posted by Robert Angelo at 6:56 AM on January 28, 2007

You certainly don't need to replace the fixtures to use compact fluorescent bulbs. I am actually planning to replace the (plain old round 1-bulb) fixture in my kitchen today because it eats bulbs, and from a survey at Home Depot yesterday it does sort of come off as if you have to replace the fixtures if you want to switch bulbs (there were two that came with CF bulbs and made a big deal about it, as if you couldn't put those bulbs in any old medium-base fixture). That's just marketing.

I've only got a few incandescent bulbs left in the house, all the rest are CF from Home Depot or Costco (the warehouse stores are your best deal, assuming you've got a membership already). Until I searched just now, I didn't even know you could get 3-way CF bulbs, but they exist so that's two more lamps I can swap out.

Be careful if you're buying multipacks of bulbs that you don't get stuck with a bunch of 40-watt-equivalent ones. They are exactly as useless as a 40-watt light bulb. Don't go any lower than 60w-equivalent.
posted by Lyn Never at 7:06 AM on January 28, 2007

The GBS, most compact fluorescents are light-balanced so they don't make you feel office-bound and suicidal. But of course, it's important to make sure whatever you buy isn't in the dreadful old-tyme spectrum.

LEDs are great for certain uses (I have them under my kitchen cabinets and they're great) but I'd hate to have my entire apartment filled with light that sharp.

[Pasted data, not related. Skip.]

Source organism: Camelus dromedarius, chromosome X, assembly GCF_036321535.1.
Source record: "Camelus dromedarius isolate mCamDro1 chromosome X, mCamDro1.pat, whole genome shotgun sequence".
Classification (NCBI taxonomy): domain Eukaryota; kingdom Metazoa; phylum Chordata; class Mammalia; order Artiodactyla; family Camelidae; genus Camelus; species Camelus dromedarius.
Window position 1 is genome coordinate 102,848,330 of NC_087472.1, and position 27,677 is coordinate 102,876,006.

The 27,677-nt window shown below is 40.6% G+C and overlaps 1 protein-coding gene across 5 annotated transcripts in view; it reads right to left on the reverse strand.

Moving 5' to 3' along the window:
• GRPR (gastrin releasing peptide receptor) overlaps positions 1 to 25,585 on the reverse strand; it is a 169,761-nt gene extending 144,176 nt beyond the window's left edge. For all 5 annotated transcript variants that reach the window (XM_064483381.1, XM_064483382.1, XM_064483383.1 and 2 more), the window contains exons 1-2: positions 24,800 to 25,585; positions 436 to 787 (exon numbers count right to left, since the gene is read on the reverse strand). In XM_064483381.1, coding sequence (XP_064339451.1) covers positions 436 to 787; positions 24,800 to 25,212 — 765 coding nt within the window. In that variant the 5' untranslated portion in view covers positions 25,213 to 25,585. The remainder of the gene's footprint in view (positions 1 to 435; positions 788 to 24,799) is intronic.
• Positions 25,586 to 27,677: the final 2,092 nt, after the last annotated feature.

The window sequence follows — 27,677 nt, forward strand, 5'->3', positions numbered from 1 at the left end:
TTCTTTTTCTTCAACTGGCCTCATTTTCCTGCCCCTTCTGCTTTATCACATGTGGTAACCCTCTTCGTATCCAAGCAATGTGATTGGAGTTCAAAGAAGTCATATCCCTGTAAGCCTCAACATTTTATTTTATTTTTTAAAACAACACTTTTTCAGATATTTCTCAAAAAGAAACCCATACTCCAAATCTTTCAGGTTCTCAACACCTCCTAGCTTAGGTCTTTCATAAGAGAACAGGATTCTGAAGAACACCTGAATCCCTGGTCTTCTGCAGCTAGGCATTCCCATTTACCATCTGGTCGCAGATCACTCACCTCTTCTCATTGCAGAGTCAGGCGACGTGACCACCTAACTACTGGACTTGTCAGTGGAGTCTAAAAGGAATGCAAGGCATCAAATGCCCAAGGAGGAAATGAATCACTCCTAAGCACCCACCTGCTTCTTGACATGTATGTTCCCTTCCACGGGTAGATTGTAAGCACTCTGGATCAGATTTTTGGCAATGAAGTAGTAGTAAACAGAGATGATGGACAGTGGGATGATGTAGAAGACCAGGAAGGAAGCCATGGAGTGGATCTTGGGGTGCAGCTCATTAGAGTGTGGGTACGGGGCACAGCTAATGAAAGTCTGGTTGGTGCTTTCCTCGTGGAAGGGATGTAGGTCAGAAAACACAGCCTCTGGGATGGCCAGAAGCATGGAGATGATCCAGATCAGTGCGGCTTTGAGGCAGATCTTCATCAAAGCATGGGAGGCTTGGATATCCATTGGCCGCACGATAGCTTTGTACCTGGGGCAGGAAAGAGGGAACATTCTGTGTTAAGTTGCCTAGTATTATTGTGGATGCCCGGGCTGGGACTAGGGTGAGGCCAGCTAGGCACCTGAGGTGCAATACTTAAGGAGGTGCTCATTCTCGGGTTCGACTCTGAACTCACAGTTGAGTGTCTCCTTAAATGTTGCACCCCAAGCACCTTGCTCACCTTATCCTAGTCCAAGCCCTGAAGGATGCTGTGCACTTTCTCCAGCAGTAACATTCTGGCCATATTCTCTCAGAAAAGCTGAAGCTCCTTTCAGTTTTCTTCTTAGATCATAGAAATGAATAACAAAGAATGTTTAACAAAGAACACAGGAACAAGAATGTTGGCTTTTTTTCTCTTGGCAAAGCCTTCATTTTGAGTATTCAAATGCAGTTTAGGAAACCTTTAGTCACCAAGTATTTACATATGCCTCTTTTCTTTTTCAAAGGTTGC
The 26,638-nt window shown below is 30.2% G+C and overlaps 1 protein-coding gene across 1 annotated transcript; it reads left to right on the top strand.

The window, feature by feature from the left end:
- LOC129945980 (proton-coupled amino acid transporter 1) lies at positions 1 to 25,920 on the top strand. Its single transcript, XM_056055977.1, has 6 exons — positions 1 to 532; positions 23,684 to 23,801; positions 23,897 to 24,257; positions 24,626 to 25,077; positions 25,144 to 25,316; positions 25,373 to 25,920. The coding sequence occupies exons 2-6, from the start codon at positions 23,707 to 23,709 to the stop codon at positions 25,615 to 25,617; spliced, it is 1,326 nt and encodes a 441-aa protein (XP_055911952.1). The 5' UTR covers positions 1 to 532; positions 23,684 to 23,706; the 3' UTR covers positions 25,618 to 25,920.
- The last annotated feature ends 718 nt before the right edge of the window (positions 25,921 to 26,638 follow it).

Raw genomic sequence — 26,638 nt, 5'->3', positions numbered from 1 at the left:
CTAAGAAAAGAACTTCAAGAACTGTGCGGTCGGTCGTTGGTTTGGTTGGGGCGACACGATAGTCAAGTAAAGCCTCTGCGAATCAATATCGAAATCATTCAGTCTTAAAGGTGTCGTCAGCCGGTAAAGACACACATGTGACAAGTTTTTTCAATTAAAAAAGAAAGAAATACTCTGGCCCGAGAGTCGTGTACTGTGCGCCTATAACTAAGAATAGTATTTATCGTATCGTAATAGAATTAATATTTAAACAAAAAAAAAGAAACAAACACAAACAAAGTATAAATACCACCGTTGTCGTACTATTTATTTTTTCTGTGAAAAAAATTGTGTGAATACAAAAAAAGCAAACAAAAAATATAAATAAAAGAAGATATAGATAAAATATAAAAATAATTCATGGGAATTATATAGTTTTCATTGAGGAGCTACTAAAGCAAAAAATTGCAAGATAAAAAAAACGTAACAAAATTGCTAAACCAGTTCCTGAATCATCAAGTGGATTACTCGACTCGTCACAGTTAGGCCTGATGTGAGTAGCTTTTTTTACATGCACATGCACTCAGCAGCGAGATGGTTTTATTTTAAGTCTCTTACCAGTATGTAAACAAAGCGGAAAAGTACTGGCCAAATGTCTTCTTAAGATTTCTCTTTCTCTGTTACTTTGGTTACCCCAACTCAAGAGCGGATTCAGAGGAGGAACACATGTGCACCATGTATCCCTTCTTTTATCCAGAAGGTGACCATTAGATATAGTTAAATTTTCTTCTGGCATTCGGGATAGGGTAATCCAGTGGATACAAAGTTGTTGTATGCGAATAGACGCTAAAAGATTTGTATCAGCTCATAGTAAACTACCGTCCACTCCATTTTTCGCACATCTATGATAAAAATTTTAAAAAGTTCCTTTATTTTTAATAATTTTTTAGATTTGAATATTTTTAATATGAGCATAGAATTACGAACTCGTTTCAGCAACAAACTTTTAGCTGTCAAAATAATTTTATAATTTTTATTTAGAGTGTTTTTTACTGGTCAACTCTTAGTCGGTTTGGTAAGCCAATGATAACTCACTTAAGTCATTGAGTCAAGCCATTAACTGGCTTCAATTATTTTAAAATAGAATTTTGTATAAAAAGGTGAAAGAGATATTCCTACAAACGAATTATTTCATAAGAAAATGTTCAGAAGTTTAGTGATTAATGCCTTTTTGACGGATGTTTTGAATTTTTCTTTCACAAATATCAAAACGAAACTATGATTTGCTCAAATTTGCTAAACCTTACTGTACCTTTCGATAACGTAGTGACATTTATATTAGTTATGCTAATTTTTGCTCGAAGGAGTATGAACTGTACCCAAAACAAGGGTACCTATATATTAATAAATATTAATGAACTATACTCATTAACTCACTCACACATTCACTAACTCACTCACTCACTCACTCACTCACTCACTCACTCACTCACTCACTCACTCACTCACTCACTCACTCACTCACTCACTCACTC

Noodles, seconding (or whatever) the response that you don't need to get new fixtures, just new bulbs. CFs are great and well worth the money. Instead of ordering online, though, you'd really be better off going to a lighting specialty store where you can actually see the output from the bulbs you're considering. Buying a bunch of these bulbs at once ain't cheap and you don't want to end up with something that makes you unhappy every time you flip the light switch. I bought my bulbs in a store here and the price was about the same as anyplace I found online.

Here's a google listing of lighting stores in Houston. One or more of these places should have a range of options for you to take a look at.
posted by vetiver at 7:35 AM on January 28, 2007

Are you replacing the fixture or bulbs? IKEA has good prices on the bulbs.
posted by Frank Grimes at 7:37 AM on January 28, 2007

Avoid IKEA's bulbs like the plague. CFL aficionados (there's fan clubs for everything on the internets) unanimously agree they're the absolute bottom-of-the-barrel worst in terms of color quality.

We like the Harmony Lightwiz series, available from EFI.

They perfectly match incandescent color - and, unlike IKEAs rather dim offerings, are available in brightnesses exceeding 100W equivalent.
posted by dmd at 8:02 AM on January 28, 2007

you might check out some LED fixtures. [...] fluorescent light is bad for the soul--ask anyone who has to work in a cubicle.

You know that white LEDs are basically florescent lights, right? Light from a UV LED hits a phosphor.
posted by Good Brain at 9:25 AM on January 28, 2007